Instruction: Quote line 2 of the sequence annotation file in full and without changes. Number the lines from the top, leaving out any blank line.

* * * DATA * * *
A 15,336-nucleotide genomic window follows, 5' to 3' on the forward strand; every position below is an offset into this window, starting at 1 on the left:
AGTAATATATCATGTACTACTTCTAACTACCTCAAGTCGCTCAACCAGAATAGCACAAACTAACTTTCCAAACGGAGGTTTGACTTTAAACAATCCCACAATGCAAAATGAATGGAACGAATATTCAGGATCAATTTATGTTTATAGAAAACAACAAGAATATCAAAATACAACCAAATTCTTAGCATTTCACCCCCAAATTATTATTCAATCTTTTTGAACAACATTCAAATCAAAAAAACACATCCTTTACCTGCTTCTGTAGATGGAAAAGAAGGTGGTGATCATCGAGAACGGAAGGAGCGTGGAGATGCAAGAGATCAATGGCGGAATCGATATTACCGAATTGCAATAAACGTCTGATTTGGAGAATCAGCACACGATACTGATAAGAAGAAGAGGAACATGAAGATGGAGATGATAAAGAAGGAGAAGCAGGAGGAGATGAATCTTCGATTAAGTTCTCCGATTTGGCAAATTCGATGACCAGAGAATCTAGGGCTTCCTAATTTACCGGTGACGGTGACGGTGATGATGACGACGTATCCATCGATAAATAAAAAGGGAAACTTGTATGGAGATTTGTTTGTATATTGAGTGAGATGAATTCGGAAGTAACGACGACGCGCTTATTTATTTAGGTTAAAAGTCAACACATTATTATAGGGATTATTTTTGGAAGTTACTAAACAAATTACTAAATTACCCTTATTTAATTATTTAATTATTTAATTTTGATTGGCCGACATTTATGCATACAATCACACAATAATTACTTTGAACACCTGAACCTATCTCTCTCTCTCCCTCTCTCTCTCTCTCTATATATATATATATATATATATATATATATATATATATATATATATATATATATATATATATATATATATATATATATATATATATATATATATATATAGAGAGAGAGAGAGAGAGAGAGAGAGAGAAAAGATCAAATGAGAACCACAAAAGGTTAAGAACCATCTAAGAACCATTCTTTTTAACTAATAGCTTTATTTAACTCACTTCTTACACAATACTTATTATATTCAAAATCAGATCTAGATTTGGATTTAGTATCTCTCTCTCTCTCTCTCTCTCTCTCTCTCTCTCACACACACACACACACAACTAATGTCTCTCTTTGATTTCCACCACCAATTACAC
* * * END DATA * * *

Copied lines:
AGTAATATATCATGTACTACTTCTAACTACCTCAAGTCGCTCAACCAGAATAGCACAAACTAACTTTCCAAACGGAGGTTTGACTTTAAACAATCCCACAATGCAAAATGAATGGAACGAATATTCAGGATCAATTTATGTTTATAGAAAACAACAAGAATATCAAAATACAACCAAATTCTTAGCATTTCACCCCCAAATTATTATTCAATCTTTTTGAACAACATTCAAATCAAAAAAACACATCCTTTACCTGCTTCTGTAGATGGAAAAGAAGGTGGTGATCATCGAGAACGGAAGGAGCGTGGAGATGCAAGAGATCAATGGCGGAATCGATATTACCGAATTGCAATAAACGTCTGATTTGGAGAATCAGCACACGATACTGATAAGAAGAAGAGGAACATGAAGATGGAGATGATAAAGAAGGAGAAGCAGGAGGAGATGAATCTTCGATTAAGTTCTCCGATTTGGCAAATTCGATGACCAGAGAATCTAGGGCTTCCTAATTTACCGGTGACGGTGACGGTGATGATGACGACGTATCCATCGATAAATAAAAAGGGAAACTTGTATGGAGATTTGTTTGTATATTGAGTGAGATGAATTCGGAAGTAACGACGACGCGCTTATTTATTTAGGTTAAAAGTCAACACATTATTATAGGGATTATTTTTGGAAGTTACTAAACAAATTACTAAATTACCCTTATTTAATTATTTAATTATTTAATTTTGATTGGCCGACATTTATGCATACAATCACACAATAATTACTTTGAACACCTGAACCTATCTCTCTCTCTCCCTCTCTCTCTCTCTCTATATATATATATATATATATATATATATATATATATATATATATATATATATATATATATATATATATATATATATATATATATATATATATATATATAGAGAGAGAGAGAGAGAGAGAGAGAGAGAAAAGATCAAATGAGAACCACAAAAGGTTAAGAACCATCTAAGAACCATTCTTTTTAACTAATAGCTTTATTTAACTCACTTCTTACACAATACTTATTATATTCAAAATCAGATCTAGATTTGGATTTAGTATCTCTCTCTCTCTCTCTCTCTCTCTCTCTCTCTCACACACACACACACACAACTAATGTCTCTCTTTGATTTCCACCACCAATTACAC